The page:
There were plenty of lively comments on my blog about Cameron’s decision to allow US special forces to attempt to rescue Linda Norgrove. Black Arrow criticised Cameron on the grounds that you don’t take decisions on incomplete and unreliable information. But the world isn’t like that. Navigating a 707 across the Pacific in bad weather before SatNav or even inertial systems, you never had anything but incomplete and unreliable information. And all too often if you wait for complete and reliable information you find that a decision has taken itself whilst you were waiting. And that is just as true in No 10 as on the flightdeck. Of course, as bionicraspberry and stevenmckkeane advocated, Cameron could have insisted that the SAS should go in, but there were hazards in that too, including possible delays and split command. Then, as jackfrost suggested, for no fault of their own, but for lack of kit, the SAS may not be as good as they once were.

Anyway, as rosina reminded us, the villains were the kidnappers, not the would-be rescuers and as nellie pointed out, had Linda Norgrove been rescued you could be sure that the kidnappers would probably have killed a child or two to sucker the media into blaming the rescuers.

Charles bath and cartimandua agreed that negotiating with kidnappers is a mistake, and skicarver agreed that killing hostage takers does have an effect on other would be kidnappers, although cleisthenes of Glasgow had a fair point in saying that death does not deter the most extreme Islamists.

Perhaps the last word on that should be left to blobby2010, who asked what happened to the Chandlers, the couple who were kidnapped when their yacht was seized under the nose of the RN, who were forbidden to attempt a risky rescue.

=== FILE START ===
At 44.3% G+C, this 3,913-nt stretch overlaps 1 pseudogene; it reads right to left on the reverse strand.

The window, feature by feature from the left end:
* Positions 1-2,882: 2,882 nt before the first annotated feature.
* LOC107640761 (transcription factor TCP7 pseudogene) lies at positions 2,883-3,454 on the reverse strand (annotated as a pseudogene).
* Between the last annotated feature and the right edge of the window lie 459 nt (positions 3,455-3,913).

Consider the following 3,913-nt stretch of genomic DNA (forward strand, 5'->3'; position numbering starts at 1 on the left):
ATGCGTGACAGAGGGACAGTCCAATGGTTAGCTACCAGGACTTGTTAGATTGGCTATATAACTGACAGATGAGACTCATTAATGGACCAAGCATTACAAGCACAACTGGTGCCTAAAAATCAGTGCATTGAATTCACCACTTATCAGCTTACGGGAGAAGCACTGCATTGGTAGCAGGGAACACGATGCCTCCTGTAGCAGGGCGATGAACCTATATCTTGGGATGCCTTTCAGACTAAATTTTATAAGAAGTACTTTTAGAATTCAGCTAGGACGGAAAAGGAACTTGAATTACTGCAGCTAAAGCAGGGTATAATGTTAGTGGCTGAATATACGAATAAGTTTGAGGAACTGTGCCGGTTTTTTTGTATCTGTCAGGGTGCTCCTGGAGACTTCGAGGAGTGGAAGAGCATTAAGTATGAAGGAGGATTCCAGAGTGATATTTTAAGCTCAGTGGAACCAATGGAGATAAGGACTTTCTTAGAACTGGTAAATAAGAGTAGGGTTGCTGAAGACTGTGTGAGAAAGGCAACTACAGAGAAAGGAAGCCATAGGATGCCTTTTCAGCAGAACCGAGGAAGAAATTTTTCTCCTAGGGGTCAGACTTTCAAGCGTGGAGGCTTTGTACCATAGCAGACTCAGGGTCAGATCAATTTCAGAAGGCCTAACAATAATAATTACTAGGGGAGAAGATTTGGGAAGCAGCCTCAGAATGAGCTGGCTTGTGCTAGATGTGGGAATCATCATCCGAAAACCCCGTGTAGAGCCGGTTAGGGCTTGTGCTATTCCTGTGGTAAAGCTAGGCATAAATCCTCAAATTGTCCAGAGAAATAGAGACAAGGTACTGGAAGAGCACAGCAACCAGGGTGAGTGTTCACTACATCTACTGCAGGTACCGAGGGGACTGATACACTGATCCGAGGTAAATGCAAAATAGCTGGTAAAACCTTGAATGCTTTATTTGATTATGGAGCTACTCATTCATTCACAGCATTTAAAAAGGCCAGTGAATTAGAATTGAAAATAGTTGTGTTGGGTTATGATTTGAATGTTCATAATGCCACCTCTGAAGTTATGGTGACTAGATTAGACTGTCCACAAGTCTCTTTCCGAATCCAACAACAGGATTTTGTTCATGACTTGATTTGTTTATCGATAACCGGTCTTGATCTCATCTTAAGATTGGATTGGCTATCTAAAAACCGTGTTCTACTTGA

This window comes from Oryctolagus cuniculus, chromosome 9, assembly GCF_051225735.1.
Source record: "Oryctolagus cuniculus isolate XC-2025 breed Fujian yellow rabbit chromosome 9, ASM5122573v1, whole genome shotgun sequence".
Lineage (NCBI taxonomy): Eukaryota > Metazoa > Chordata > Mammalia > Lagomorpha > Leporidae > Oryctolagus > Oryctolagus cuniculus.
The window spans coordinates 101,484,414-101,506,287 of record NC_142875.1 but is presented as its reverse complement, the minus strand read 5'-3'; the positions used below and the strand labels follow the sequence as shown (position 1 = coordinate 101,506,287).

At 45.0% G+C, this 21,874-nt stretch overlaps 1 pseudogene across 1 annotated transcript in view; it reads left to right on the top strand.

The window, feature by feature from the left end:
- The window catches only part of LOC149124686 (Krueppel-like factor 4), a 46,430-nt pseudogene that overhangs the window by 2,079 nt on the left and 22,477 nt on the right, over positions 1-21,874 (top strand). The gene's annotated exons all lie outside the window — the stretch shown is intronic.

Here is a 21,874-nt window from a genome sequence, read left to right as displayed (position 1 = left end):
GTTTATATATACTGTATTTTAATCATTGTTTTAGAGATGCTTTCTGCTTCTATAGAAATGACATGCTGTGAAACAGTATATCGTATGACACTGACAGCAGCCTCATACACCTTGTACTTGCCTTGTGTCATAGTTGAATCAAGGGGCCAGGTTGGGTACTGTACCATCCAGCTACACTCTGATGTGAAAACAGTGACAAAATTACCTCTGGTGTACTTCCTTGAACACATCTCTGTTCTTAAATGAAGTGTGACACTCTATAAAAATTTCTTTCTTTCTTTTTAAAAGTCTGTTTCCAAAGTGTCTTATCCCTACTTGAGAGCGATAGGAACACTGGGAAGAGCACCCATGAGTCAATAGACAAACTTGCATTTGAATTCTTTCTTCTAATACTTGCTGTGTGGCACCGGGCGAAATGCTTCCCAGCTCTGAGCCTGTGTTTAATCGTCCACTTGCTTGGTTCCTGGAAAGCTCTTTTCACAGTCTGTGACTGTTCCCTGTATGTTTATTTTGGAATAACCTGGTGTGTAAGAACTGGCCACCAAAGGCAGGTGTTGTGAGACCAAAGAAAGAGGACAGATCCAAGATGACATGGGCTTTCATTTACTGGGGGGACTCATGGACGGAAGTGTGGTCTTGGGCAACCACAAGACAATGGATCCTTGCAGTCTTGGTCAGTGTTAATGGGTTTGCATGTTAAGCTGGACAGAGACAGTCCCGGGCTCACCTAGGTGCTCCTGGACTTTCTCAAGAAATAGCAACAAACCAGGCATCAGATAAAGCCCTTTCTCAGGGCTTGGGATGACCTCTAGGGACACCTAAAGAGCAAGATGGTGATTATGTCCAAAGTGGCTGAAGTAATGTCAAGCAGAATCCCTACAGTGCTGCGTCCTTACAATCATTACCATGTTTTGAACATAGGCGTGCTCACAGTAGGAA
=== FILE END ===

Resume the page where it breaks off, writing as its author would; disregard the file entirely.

I hope that darkseid was right in suggesting that Cameron might be strengthened by this experience. We will have to see whether he will be, or whether he will be left scarred and gun-shy.

Once again I think simxn’s comments about me were too kind. However I agree with james1 who suggested that all of us who are concerned about the future of our country need to join together. Perhaps there will be a Tea Party here, but I suspect not. It is more likely that the revolution will come within one of the larger parties than from a new organisation.

MapleLeafForEver and aasvogel both raise the question of the future of the Commonwealth. I have to confess to having changed my mind about that. Twenty years ago I was very dismissive of the Commonwealth, but I now think I was wrong and that it has some important strengths derived from its diversity, which is balanced by its use of the English language, its common heritage of past British rule and the political and legal systems which have largely survived de colonialisation. It is an asset not enjoyed by any other nation and I now think it worth developing.

I do not know enough about the US welfare system to enter a discussion on it with bersher, but I am certain that in general tax breaks are better than hand-outs to middle earners. Child benefit sprang from the earlier system of child tax allowances and the recent debacle would have been avoided if the change to benefit had never been made.

Lastly, ped was well on target in saying that Parliament was once a bulwark against the tyranny of the Crown and now the Crown may become the bulwark against the political elite. However, we cannot expect the Crown to do what the people through democratic elections have the power to do, but chose not to. Personally, I am with disgruntled on this at least. As he observed, better a constitutional monarch than a head of state in Parliament.